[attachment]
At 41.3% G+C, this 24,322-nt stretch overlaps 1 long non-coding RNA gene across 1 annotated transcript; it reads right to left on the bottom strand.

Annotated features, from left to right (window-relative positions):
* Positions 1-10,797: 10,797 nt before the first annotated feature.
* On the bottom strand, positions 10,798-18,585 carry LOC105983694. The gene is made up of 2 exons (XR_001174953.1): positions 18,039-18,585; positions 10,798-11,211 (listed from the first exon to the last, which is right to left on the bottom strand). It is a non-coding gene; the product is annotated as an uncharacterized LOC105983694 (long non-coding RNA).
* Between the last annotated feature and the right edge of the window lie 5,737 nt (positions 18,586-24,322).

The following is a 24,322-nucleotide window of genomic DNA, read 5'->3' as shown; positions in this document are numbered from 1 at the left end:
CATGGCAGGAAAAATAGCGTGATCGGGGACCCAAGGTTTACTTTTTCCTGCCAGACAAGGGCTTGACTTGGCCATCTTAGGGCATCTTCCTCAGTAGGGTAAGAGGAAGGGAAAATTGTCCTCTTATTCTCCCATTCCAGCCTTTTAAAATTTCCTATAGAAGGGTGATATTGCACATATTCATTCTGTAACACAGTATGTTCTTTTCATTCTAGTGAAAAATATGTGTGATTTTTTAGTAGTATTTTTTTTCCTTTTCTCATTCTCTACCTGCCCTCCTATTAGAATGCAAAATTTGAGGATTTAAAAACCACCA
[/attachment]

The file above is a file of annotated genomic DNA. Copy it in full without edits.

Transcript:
At 41.3% G+C, this 24,322-nt stretch overlaps 1 long non-coding RNA gene across 1 annotated transcript; it reads right to left on the bottom strand.

Annotated features, from left to right (window-relative positions):
* Positions 1-10,797: 10,797 nt before the first annotated feature.
* On the bottom strand, positions 10,798-18,585 carry LOC105983694. The gene is made up of 2 exons (XR_001174953.1): positions 18,039-18,585; positions 10,798-11,211 (listed from the first exon to the last, which is right to left on the bottom strand). It is a non-coding gene; the product is annotated as an uncharacterized LOC105983694 (long non-coding RNA).
* Between the last annotated feature and the right edge of the window lie 5,737 nt (positions 18,586-24,322).

The following is a 24,322-nucleotide window of genomic DNA, read 5'->3' as shown; positions in this document are numbered from 1 at the left end:
CATGGCAGGAAAAATAGCGTGATCGGGGACCCAAGGTTTACTTTTTCCTGCCAGACAAGGGCTTGACTTGGCCATCTTAGGGCATCTTCCTCAGTAGGGTAAGAGGAAGGGAAAATTGTCCTCTTATTCTCCCATTCCAGCCTTTTAAAATTTCCTATAGAAGGGTGATATTGCACATATTCATTCTGTAACACAGTATGTTCTTTTCATTCTAGTGAAAAATATGTGTGATTTTTTAGTAGTATTTTTTTTCCTTTTCTCATTCTCTACCTGCCCTCCTATTAGAATGCAAAATTTGAGGATTTAAAAACCACCA